Operation Teapot

In the spring of 1955, nuclear test explosions were conducted in a Nevada, Las Vegas desert. Much controversy surrounded these 14 atomic blasts but the United States Government assured the public that these tests were being conducted to protect the nation in the event of a nuclear attack.[i] The main purpose of these tests was to study the ability of various military equipment and structures under nuclear detonation.[ii] Atomic blasts under 50 kilotons would be conducted for national security purposes but radioactive exposure was still a huge concern of the public. Radioactive clouds and rain were reported in nearby cities after the nuclear testing had begun, but again the public was reassured by Atomic Energy Commission scientists working with Operation Teapot that there was no danger to health. Opposing scientists in Colorado reacted by stating that there were no “safe” levels of radioactive exposure and lung cancer, leukemia and birth defects could be side effects of these atomic tests.[iii]     

The 13th nuclear test explosion took place on May 5th, 1955 and was named the “Apple 2.” An atomic bomb was dropped from a 500 foot tower to simulate the height of the Hiroshima and Nagasaki bombs. A mock town dubbed “survival town” was built to test the effects of the blast on 3 different houses built from brick, concrete, and wood. Each house was fully stocked with furniture, appliances, food and mannequins to record the aftermath of the nuclear explosion. After being cancelled various times on account of weather, Apple 2 was detonated and erupted with a yield of 40 kilotons, greater than that of the Hiroshima and Nagasaki bombs.[iv] Over 1800 troops observed and tested the effects of the bomb.[v] One of these observers was Lea Stewart who was born and raised in Sea View, Prince Edward Island. Stewart joined the Canadian Navy in 1944, at the age of 16. Unique to his navy training, Stewart was sent to a warfare school to train in atomic, bacteriological, chemical and damage control. He was then posted to Kingston, Ontario where he was joined up with 60 armed forces personnel to form the 1st Canadian Radiation Detection Unit. This troop was trained in atomic warfare and radiation detection using Geiger counters. Stewart also had training in radioactive decontamination of electronic equipment. Along with many other people who were in some way involved with Operation Teapot, Stewart was also worried about the effects of the bomb and what the aftermath might be. Face down in a trench with his hands crossed under his face, Stewart experienced the Apple 2 explosion. In the coming days as the radiation dispersed, Stewart, along with other troops examined the aftermath. The brick house was complete rubble, the walls of the concrete house were standing but everything else was a mess and the mannequins had also disappeared completely. A spruce board in which Stewart had written his name with a metal stencil had burned the impression into the wood after the blast. This was done to show the effects and what could happen to an individual if they were closer to the bomb.[vi]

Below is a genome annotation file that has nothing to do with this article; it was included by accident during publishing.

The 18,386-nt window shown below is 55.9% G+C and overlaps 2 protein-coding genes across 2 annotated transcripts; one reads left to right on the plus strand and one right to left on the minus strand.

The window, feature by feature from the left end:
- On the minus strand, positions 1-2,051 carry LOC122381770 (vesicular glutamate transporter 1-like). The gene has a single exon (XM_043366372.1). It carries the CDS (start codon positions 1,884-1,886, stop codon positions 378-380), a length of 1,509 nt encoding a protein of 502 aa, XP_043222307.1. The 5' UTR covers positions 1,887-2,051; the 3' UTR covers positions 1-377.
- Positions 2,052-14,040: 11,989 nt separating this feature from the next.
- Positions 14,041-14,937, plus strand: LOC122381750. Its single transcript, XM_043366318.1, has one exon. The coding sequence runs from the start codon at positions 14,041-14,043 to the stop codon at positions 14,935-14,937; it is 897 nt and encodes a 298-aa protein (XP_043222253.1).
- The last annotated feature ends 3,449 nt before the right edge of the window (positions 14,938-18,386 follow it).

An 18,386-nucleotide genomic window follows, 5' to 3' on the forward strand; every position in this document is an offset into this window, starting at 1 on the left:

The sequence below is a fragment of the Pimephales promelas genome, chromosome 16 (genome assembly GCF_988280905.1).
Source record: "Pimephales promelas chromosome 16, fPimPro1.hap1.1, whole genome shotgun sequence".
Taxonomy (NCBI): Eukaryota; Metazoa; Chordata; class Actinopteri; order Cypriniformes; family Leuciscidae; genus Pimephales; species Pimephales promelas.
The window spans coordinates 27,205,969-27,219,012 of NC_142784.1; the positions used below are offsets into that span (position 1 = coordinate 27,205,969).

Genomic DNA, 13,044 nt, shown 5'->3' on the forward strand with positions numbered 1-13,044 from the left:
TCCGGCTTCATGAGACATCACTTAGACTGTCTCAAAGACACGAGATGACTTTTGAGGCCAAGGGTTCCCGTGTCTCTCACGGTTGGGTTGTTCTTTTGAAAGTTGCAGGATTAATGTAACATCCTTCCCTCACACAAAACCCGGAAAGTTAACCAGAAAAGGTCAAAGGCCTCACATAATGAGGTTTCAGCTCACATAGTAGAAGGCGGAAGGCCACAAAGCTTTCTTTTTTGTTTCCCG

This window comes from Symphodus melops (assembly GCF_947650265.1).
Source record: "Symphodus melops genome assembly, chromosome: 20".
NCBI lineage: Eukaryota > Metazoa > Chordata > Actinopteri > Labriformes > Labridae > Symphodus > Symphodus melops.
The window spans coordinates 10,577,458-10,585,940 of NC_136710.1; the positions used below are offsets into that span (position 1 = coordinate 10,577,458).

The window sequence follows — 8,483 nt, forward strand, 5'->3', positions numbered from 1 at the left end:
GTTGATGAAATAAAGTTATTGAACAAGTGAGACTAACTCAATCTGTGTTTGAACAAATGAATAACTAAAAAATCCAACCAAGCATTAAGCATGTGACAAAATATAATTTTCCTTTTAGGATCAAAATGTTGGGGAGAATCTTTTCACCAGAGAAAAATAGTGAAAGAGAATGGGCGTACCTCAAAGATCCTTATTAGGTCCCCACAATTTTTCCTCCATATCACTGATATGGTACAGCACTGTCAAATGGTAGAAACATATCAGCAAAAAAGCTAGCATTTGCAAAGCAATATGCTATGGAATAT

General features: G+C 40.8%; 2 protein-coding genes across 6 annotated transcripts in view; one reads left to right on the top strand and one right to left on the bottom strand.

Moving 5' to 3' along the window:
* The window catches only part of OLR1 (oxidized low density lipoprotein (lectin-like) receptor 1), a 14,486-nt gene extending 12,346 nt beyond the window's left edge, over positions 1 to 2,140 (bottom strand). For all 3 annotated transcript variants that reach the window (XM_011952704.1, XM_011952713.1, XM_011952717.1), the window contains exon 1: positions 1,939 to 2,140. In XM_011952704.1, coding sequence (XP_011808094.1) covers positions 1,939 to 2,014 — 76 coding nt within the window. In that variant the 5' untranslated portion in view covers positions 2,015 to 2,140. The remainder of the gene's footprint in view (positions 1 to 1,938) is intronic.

Photo: Lea Stewart's Certificate from participating in Operation Teapot

Fifty years later Lea Stewart recalled his time in the Nevada desert in an interview with The Guardian newspaper in Charlottetown, printed on March 26, 2005 as well as writing a personal account of his experiences. To see the cover of the newspaper article click here: Lea Stewart Newspaper Article. The article, along with a certificate and the spruce board with Stewart’s name burned into it are on display in the Veteran’s Memorial Military Museum in Kensington, Prince Edward Island. These artifacts will be on loan to the National War Museum in Ottawa, Ontario during the winter months since the Kensington museum will be closed. Lea Stewart passed away from lung cancer on August 18th, 2006 at the age of 78

A camera crew was at the Nevada site during the nuclear testing in 1955. Footage of Apple II can be viewed by clicking here: Apple II Video